BlackRock rejects shareholder resolution calling for rethink on its voting on pay

Asset manager fears undermining independence of its stewardship team

BlackRock, the world’s largest asset manager, has advised its own shareholders to vote against a shareholder proposal calling for it to rethink how it votes at company annual meetings on executive pay, saying it could threaten the independence of its in-house Stewardship Team.

The Stephen M. Silberstein Revocable Trust, a California-based trust linked to the retired software executive and philanthropist of that name, has called on BlackRock’s board to report to shareholders on the options for bringing its voting practices in line with its stated principle of linking executive compensation and performance.

It wants the firm, which has $4.6trn under management, to look at adopting changes to proxy voting guidelines, adopting best practices of other asset managers and independent rating agencies, and include a broader range of research sources and principles for interpreting compensation data.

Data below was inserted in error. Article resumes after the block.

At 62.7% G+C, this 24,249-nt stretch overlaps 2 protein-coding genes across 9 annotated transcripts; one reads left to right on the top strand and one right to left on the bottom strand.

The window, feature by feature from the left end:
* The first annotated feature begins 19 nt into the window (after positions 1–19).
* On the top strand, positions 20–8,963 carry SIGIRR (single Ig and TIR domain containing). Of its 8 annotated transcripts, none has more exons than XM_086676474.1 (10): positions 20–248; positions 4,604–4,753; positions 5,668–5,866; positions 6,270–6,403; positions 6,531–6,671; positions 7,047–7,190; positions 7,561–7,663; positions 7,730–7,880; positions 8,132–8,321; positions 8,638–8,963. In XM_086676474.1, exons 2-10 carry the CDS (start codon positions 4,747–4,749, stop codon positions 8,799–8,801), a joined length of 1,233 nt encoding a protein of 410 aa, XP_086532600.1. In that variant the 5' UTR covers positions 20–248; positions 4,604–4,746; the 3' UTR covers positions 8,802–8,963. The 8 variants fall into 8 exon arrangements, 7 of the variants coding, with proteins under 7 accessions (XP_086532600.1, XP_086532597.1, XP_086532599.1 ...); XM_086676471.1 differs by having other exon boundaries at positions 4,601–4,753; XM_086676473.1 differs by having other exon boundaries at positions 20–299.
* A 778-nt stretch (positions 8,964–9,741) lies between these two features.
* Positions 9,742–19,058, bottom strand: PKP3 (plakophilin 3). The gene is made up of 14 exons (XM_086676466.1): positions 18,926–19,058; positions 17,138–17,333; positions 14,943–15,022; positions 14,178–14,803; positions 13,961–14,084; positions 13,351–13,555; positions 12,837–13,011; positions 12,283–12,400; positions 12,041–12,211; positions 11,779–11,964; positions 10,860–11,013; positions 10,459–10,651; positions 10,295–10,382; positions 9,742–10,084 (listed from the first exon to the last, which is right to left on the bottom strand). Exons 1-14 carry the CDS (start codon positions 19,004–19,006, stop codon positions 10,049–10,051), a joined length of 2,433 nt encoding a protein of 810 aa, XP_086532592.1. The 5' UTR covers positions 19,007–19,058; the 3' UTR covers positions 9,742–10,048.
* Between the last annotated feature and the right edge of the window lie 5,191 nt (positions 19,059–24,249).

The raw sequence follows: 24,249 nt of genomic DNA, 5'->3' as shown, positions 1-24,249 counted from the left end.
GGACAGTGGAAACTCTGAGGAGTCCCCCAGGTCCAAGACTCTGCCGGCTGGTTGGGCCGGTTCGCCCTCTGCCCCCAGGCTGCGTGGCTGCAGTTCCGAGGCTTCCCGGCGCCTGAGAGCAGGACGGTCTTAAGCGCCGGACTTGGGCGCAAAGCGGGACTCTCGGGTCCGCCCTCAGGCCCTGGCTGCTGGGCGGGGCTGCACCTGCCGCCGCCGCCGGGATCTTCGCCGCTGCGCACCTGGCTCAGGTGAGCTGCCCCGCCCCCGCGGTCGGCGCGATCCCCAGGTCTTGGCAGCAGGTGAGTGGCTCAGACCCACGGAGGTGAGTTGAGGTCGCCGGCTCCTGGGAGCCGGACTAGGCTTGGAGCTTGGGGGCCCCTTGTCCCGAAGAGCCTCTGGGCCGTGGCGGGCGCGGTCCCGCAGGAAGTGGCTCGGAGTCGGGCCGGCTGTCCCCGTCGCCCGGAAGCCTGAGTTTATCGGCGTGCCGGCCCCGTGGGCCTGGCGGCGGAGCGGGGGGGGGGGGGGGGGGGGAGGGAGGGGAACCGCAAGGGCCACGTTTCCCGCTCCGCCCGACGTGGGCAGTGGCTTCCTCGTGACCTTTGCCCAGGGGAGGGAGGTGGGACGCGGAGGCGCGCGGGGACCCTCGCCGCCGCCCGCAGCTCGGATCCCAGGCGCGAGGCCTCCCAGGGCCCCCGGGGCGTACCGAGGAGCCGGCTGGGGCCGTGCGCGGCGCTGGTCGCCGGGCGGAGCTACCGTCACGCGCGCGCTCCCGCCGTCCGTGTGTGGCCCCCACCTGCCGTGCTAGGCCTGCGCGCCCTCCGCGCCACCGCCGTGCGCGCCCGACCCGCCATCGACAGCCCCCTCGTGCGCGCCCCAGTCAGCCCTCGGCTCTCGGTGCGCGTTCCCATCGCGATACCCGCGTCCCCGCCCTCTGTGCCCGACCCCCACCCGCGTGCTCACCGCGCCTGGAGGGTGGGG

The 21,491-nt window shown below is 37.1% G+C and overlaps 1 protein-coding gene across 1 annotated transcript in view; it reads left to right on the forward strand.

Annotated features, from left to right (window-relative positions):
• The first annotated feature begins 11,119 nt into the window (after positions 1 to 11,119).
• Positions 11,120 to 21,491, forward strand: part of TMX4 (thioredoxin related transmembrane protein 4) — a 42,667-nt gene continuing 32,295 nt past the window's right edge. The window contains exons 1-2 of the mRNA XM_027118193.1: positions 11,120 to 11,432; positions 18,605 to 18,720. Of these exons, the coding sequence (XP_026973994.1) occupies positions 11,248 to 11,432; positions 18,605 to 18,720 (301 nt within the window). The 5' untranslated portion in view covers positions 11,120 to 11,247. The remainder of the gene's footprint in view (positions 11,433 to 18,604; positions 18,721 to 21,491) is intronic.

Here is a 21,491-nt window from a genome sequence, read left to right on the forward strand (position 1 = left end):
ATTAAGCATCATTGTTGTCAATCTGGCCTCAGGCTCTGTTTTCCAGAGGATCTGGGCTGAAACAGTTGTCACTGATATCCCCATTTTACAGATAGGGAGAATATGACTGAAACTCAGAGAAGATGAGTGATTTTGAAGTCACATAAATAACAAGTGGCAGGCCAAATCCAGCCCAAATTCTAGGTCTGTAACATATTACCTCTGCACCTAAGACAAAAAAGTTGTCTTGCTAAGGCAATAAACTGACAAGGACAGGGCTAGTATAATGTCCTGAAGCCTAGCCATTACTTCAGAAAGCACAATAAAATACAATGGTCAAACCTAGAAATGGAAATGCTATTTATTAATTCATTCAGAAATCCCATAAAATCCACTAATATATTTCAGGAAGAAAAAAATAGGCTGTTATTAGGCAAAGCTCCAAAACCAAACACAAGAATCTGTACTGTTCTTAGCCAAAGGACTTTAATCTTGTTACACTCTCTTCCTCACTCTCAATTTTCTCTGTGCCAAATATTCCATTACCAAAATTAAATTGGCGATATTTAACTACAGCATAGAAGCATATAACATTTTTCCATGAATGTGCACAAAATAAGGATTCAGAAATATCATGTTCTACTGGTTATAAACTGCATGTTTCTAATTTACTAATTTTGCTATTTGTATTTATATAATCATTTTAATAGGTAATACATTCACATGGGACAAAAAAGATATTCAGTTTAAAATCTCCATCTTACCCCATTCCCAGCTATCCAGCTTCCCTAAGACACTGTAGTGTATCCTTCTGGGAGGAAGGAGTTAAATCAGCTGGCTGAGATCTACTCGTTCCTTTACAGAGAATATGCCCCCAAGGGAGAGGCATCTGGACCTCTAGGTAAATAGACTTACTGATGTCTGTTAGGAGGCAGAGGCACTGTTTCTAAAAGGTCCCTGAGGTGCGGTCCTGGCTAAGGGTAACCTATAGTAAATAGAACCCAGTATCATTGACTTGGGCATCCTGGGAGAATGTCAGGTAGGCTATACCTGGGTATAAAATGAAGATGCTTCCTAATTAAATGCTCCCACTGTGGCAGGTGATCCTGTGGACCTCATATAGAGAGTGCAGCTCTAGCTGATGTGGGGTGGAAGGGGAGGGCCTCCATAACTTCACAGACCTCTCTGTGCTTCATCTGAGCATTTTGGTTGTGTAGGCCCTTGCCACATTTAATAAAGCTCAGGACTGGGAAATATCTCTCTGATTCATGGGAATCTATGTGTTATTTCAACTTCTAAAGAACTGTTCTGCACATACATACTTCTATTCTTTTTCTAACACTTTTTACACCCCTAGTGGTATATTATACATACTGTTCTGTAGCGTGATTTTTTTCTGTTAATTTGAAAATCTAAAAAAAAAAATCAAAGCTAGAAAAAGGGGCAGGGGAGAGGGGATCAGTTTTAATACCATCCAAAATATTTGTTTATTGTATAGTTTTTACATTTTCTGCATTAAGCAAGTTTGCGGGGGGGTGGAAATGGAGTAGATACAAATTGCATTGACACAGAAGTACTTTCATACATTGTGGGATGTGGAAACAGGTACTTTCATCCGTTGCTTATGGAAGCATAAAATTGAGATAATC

The motion, in the firm’s new proxy statement, says that over the July 1, 2014-June 30, 2015 period, BlackRock approved 99% of CEO pay packages in the S&P 500. But the company – whose CEO Larry Fink iscampaigning against corporate short-termism – argues the resolution is unnecessary and not in the best interests of stockholders. It points out that its proxy voting decisions are made by a 20-strong independent team within its investment function: “The Stewardship Team undertakes proxy voting as its broadest form of engagement.” The team is headed by Michelle Edkins, Managing Director at BlackRock.

“We are concerned that the stockholder proposal, if implemented, would impose undue influence on our Stewardship Team by our Board of Directors,” it adds, saying engagement is at the core of the Stewardship Team’s function and is “the most effective method of building mutual understanding” with corporate management.

It’s also concerned the Silberstein resolution places undue emphasis on the team’s voting record and “jeopardize” its ability to engage with firms.

“Moreover, introducing the proposed level of intrusive oversight by BlackRock’s Board of Directors would place undue influence on the Stewardship Team and threaten the independence of its function.” BlackRock holds its AGM on May 25 in New York.